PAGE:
Massage therapy is a multi–billion dollar industry in the United States with 8.7% of adults receiving at least one massage within the last year. With the industry growing and little being known about the physiologic effects of a single session of massage in healthy people, researchers at Cedars-Sinai Medical Center in Los Angeles set out to learn more, recruiting 53 healthy adults and randomly assigning 29 of them to a 45-minute session of deep-tissue Swedish massage and the other 24 to a session of light massage.
Blood samples were taken immediately before the massage and up to an hour afterward, which revealed that a single session of massage did in fact produce measurable biological effects having to do with stress, contentment and the immune system.
In the Swedish massage subjects, researchers saw significant decreases in levels of the stress hormone cortisol in blood and saliva, and in arginine vasopressin, a hormone that can lead to increases in cortisol. They also saw increases in the number of lymphocytes, white blood cells that are part of the immune system.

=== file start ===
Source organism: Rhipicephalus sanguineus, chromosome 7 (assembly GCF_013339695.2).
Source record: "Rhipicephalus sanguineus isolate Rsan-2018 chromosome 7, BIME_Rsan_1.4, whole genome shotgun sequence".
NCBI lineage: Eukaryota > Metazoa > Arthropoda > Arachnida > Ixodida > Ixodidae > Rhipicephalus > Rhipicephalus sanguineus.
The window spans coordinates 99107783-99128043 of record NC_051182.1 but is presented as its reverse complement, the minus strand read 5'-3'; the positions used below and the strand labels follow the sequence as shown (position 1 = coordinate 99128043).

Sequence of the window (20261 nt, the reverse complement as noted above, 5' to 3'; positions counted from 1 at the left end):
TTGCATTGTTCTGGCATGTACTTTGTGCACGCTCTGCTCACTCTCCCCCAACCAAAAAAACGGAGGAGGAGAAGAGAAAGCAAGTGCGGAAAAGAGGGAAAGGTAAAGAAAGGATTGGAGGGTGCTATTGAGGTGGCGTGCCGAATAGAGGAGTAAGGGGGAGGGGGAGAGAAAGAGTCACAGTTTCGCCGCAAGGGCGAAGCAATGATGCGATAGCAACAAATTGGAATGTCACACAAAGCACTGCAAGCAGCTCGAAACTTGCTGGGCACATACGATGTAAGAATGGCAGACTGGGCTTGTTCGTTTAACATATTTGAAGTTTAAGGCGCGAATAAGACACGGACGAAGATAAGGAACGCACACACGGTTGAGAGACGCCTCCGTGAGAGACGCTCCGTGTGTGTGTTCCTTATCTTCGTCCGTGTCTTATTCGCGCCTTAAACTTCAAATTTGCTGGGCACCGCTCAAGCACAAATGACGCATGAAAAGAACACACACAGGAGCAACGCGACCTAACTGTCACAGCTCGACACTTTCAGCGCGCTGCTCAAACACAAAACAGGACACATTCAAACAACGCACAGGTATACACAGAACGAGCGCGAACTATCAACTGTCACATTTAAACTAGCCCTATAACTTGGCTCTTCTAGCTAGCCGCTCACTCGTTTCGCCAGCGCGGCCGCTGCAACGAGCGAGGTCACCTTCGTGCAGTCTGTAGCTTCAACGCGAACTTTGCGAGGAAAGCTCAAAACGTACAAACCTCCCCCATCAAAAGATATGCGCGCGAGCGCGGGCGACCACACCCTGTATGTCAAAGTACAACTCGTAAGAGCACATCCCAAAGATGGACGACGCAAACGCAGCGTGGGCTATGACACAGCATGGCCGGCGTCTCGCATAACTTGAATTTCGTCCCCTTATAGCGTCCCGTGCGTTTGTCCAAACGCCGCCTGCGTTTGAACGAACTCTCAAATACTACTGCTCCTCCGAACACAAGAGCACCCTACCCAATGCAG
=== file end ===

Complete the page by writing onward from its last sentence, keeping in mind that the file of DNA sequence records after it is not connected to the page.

Volunteers who had the light massage experienced greater increases in oxytocin, a hormone associated with contentment, than the Swedish massage group, and bigger decreases in adrenal corticotropin hormone, which stimulates the adrenal glands to release cortisol, the stress hormone.
Dr. Mark Hyman Rapaport, the lead author of the study and chairman of psychiatry and behavioral neurosciences at Cedars-Sinai, said in the New York Times that the findings were “very, very intriguing and very, very exciting — and I’m a skeptic.”
If you’re a bit of a skeptic as well, conduct a little research on your own by booking a massage, Swedish or otherwise, during Deal Days, The Wellness Week, going on now, and let us know if you’ve noticed a decrease in stress and an increase in contentment!
The study, sponsored by the National Center for Complementary and Alternative Medicine, a division of the National Institutes of Health, was published online in The Journal of Alternative and Complementary Medicine on Sept. 1, 2010.